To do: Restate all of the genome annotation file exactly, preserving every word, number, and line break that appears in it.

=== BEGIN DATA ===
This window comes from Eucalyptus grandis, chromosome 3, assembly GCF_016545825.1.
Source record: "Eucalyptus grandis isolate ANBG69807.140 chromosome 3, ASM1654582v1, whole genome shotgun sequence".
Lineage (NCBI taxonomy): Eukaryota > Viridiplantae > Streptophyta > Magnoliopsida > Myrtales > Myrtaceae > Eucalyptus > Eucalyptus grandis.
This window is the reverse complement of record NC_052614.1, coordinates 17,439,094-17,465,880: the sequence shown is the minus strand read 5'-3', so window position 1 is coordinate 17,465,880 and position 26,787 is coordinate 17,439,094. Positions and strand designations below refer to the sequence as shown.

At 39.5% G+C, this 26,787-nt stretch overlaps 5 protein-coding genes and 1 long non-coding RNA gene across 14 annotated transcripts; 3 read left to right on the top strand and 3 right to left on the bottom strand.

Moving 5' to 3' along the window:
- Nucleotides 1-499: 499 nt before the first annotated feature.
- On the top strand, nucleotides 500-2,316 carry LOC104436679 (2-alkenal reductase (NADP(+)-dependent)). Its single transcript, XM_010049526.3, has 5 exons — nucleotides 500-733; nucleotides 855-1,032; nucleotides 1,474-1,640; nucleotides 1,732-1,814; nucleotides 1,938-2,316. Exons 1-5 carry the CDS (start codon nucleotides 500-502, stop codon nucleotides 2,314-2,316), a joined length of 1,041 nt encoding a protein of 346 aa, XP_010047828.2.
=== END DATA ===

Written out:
This window comes from Eucalyptus grandis, chromosome 3, assembly GCF_016545825.1.
Source record: "Eucalyptus grandis isolate ANBG69807.140 chromosome 3, ASM1654582v1, whole genome shotgun sequence".
Lineage (NCBI taxonomy): Eukaryota > Viridiplantae > Streptophyta > Magnoliopsida > Myrtales > Myrtaceae > Eucalyptus > Eucalyptus grandis.
This window is the reverse complement of record NC_052614.1, coordinates 17,439,094-17,465,880: the sequence shown is the minus strand read 5'-3', so window position 1 is coordinate 17,465,880 and position 26,787 is coordinate 17,439,094. Positions and strand designations below refer to the sequence as shown.

At 39.5% G+C, this 26,787-nt stretch overlaps 5 protein-coding genes and 1 long non-coding RNA gene across 14 annotated transcripts; 3 read left to right on the top strand and 3 right to left on the bottom strand.

Moving 5' to 3' along the window:
- Nucleotides 1-499: 499 nt before the first annotated feature.
- On the top strand, nucleotides 500-2,316 carry LOC104436679 (2-alkenal reductase (NADP(+)-dependent)). Its single transcript, XM_010049526.3, has 5 exons — nucleotides 500-733; nucleotides 855-1,032; nucleotides 1,474-1,640; nucleotides 1,732-1,814; nucleotides 1,938-2,316. Exons 1-5 carry the CDS (start codon nucleotides 500-502, stop codon nucleotides 2,314-2,316), a joined length of 1,041 nt encoding a protein of 346 aa, XP_010047828.2.